It was a once-in-a-lifetime night for the Mississippi State football program Saturday in Starkville.
For more than 20 years, the Bulldogs had been LSU’s whipping boys.
AP Photo/Rogelio V. Solis
But, on this night, Mississippi State handed the Tigers their worst loss in a series which began in 1896. The Bulldogs routed LSU 37-7 – a score which was not indicative of what happened on the turf at Davis Wade Stadium.
LSU scored points on one of its ten series. The Tigers punted seven times and turned the ball over on downs twice late in the game. Meanwhile, Mississippi State scored its 37 points on seven straight series. Then, toss in nine penalties which resulted in 111 yards.
In a 17-minute stretch to start the second half, the Bulldogs outscored LSU 20-0. During that time, Mississippi State picked up 195 yards on four possessions. The Tigers had three possessions in that period and gained a mere 21 yards.
Derrius Guice ran for only 76 yards and Danny Etling completed less than 50 percent of his passes (13-of-29). On the other sidelines, Aeris Williams rushed for 146 yards and Nick Fitzgerald accounted for 268 yards and four touchdowns. Those numbers would point to a lopsided Bulldogs victory.
The tone for the game was set very early when a 67-yard touchdown pass from Etling to DJ Chark was called back due to an offensive pass interference penalty on Stephen Sullivan. LSU never got those seven points back.
Many of the other Tigers penalties were costly. A holding call on Chark wiped out a touchdown run by Derrick Dillon. LSU did come back to score a touchdown on that possession.
On Mississippi State’s go-ahead field goal drive in the second quarter, K’Lavon Chaisson committed a personal foul and John Battle was flagged for pass interference.
With the Bulldogs leading 17-7, the Tigers came up with a stop on the first series of the second half, but Donnie Alexander was whistled for a targeting foul. Mississippi State kept the ball and drove for a field goal.
Many people will blame the penalties for the defeat. But, those flags are not the issue. The crux of the matter involves what took place at the line of scrimmage. LSU was whipped soundly on both sides. The Tigers got handled up front not by an Alabama or a Florida or a Georgia, but by a Mississippi State.
LSU has not defeated the Crimson Tide in recent years primarily because of what has taken place on the line of scrimmage. Saturday’s game looked like those games. The players in the maroon jerseys seemed to be a lot like those players in red jerseys.
Guice was not a factor. The Tigers are not going to win many SEC games when Guice does not make a major impact. LSU ended up with only 133 rushing yards. Meanwhile, Mississippi State finished with 285 rushing yards. Those stats would imply the Bulldogs coasted – which they did.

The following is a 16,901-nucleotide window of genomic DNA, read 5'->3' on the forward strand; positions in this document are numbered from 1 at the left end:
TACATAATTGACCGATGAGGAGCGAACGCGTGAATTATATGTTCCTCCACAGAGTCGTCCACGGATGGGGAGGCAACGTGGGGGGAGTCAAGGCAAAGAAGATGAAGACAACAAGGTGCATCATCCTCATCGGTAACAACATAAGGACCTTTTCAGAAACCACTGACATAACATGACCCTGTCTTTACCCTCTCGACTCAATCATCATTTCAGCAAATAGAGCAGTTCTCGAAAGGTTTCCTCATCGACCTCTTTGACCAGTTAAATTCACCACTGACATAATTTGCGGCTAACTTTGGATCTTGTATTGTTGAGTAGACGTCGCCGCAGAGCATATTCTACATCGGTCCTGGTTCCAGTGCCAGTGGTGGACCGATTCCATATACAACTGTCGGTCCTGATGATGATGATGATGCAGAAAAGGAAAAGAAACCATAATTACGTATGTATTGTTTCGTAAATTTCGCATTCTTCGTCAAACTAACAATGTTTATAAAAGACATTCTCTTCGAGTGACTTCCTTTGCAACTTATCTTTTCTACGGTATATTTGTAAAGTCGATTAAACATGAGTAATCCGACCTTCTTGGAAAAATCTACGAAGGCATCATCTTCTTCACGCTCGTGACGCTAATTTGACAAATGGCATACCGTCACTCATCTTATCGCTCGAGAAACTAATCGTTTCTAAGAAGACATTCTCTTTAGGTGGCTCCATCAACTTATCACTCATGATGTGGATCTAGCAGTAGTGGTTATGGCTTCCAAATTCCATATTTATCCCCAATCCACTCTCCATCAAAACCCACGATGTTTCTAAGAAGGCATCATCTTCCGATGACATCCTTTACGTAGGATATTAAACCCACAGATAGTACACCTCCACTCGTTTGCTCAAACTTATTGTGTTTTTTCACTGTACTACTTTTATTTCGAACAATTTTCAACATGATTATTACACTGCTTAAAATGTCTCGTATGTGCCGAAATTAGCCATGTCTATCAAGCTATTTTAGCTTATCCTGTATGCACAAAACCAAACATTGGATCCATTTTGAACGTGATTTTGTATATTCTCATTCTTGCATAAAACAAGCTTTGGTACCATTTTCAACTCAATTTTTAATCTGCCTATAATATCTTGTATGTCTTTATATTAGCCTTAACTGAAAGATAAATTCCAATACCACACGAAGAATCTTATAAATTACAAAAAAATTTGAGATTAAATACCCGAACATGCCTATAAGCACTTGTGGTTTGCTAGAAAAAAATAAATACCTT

Now, coach Ed Orgeron must find a way to get a better performance from his offensive and defensive linemen. Tigers fans were hoping that the guys in the trenches would be good enough to do the job against Southeastern Conference teams. The worksheet from the conference opener would say no.
There is not much Orgeron can do with personnel on both sides of the line of scrimmage. Two true freshmen are alternating at right guard. Left tackle K.J. Malone would probably be better suited at right tackle. If a tackle gets injured, someone with no experience must play.
Things are worse on the defensive line. Starting defensive end Rashard Lawrence, the best lineman missed his second straight game with an ankle injury. Orgeron said that there was no guarantee Lawrence will play next week against Syracuse.
Frank Herron, who would be Lawrence’s replacement in the lineup, is out due to a suspension. It sounds like Herron will not be available until the middle of next month. In an attempt to get the best three linemen on the field, Greg Gilmore was shifted from nose tackle to defensive end.
Ed Alexander started at nose tackle, but went out with an injury before halftime. Alexander’s absence pushed Glen Logan into the lineup. Apparently, the coaching staff didn’t think Logan was good enough to be on the field. Logan started against Chattanooga, but not against Mississippi State.
True freshman defensive end Neil Farrell got into the game in the second half and was promptly ejected for targeting. Farrell will not be eligible for the first half of the Syracuse game. At the end of Saturday’s game, the defensive linemen able to play were Christian LaCouture, Gilmore, Logan and Deondre Clark.
Orgeron has two non-conference games to see if improvement can be made. LSU’s next SEC challenge takes place in three weeks against Florida in The Swamp. It is time for everyone to sit back and see if the Tigers team which goes to Gainesville performs better than the one in Starkville on Saturday.